It is here that the feminists of the colonial variety split ways. “What if she has been brainwashed by patriarchy into wearing it?”. The theory is that a woman cannot possibly choose to erase her own identity, unless she is a victim of indoctrination. There is a grain of truth to it. After all, if an orthodox Hindu widow were getting prepared to commit suicide through self-immolation, would you intervene on behalf of an enlightened social system; or would you respect her religious ‘choice’, and look the other way?

I see that as a bad analogy, because the woman performing the old, now much reviled ritual of satti, is doing something far more ‘final’ than putting on a burqa. It’s like comparing smoking with lethal overdose of heroin, and arguing that they should be equally acceptable or unacceptable.

When Denmark, like France, banned burqa, it followed the neoliberal maxim that we are all responsible for our own fates; never mind our social conditions and politicoeconomic disadvantages. The elite among us have little trouble living by this rule, because they are afflicted neither by the politico economic disadvantages nor weighed down by unfavorable social conditions.

A Danish Muslim woman can make the ‘right’ choice of removing her burqa and be spared from prosecution, or the ‘wrong’ choice of wearing it for which she must be punished. This is particularly ironic: punish the allegedly brainwashed ethnic woman to rescue her from her own backwardness; not the men who coerce her into wearing one. This is neoliberal feminism by the way of victim-blaming.

Speaking of backward cultures, isn’t Denmark still a monarchy? Have we not yet evolved past the idea of high-borns and peasants, royal and common blood? Speaking of patriarchal cultures, when is Denmark banning high-heels, expensive makeup, and risky cosmetic surgeries that women are just as likely to be pressured into getting.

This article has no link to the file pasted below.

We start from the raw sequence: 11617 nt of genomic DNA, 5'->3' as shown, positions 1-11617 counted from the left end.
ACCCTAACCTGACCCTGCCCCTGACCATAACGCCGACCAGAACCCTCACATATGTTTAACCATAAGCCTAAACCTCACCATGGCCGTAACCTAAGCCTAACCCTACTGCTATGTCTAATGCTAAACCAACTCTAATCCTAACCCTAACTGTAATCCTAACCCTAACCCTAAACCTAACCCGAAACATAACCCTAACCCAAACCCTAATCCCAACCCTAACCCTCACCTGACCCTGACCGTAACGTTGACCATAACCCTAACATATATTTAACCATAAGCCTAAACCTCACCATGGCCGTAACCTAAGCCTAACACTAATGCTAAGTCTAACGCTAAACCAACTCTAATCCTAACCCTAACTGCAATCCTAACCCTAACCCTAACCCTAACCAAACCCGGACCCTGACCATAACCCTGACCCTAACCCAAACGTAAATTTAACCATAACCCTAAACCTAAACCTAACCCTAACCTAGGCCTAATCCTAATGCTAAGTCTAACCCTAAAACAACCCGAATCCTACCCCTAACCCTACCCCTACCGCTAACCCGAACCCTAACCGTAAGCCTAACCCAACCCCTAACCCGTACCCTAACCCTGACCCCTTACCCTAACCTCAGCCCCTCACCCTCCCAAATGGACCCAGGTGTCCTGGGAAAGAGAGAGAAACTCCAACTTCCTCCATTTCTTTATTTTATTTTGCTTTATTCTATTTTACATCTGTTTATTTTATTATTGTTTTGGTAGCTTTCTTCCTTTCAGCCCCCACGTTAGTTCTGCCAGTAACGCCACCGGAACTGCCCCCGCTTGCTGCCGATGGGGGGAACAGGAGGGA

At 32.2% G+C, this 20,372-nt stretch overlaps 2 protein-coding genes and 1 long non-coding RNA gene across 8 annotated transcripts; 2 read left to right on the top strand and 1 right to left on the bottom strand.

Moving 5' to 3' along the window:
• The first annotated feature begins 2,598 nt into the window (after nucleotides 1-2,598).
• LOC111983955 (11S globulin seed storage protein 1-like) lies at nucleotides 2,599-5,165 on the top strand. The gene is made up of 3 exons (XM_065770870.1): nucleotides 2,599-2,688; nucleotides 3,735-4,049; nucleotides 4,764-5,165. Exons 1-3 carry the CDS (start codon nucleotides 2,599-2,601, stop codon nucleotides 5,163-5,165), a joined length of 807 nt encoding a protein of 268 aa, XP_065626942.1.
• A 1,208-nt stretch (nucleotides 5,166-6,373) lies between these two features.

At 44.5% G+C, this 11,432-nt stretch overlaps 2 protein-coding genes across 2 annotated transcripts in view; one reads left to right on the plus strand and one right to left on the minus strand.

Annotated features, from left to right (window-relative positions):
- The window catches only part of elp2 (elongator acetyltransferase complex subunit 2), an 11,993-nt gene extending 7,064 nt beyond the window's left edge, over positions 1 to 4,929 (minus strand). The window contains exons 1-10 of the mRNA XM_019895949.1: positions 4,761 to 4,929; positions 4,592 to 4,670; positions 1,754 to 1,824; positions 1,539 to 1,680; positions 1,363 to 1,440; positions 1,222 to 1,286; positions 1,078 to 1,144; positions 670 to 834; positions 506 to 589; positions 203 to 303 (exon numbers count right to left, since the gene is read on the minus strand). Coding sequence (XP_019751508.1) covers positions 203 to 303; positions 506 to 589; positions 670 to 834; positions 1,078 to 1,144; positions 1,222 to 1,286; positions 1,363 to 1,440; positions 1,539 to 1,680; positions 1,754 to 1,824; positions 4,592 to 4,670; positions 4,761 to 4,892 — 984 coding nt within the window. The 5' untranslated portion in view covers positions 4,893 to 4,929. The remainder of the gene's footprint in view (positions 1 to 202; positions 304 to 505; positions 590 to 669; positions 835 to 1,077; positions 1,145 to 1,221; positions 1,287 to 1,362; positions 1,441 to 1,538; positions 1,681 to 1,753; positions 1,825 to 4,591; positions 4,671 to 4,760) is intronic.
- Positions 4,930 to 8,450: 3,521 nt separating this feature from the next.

No, we agree that the solution is not to deprive a white woman of her power to wear feet-crushing, accident-prone high-heels because she’s been indoctrinated to abide by unfair beauty standards. The white woman is a smart woman, and she can decide what’s best for herself. The brown Muslim woman, on the other hand, must be guided by the kind but firm hand of western civilisation lest she ends up hurting herself.

Europe’s answer to the problem of brown men telling women what to wear, is to have white men telling women what to wear. Strangely, the answer is not to take a step back and wonder why women – Muslims and others – found themselves in this mess in the first place.

The best way the Danish, French, or Pakistani powers – federal or private – can help women, is by surrendering their power to women. Veiled Muslim women don’t need the charity of your enlightened moderation; to be mocked and prosecuted for their own good. They need the power to live their lives on their own terms, without constantly adjusting themselves in accordance with the preferences of a higher male power.

Faraz Talat

Faraz Talat is a medical doctor from Rawalpindi and an ardent traveller who writes frequently about science, social politics and international relations.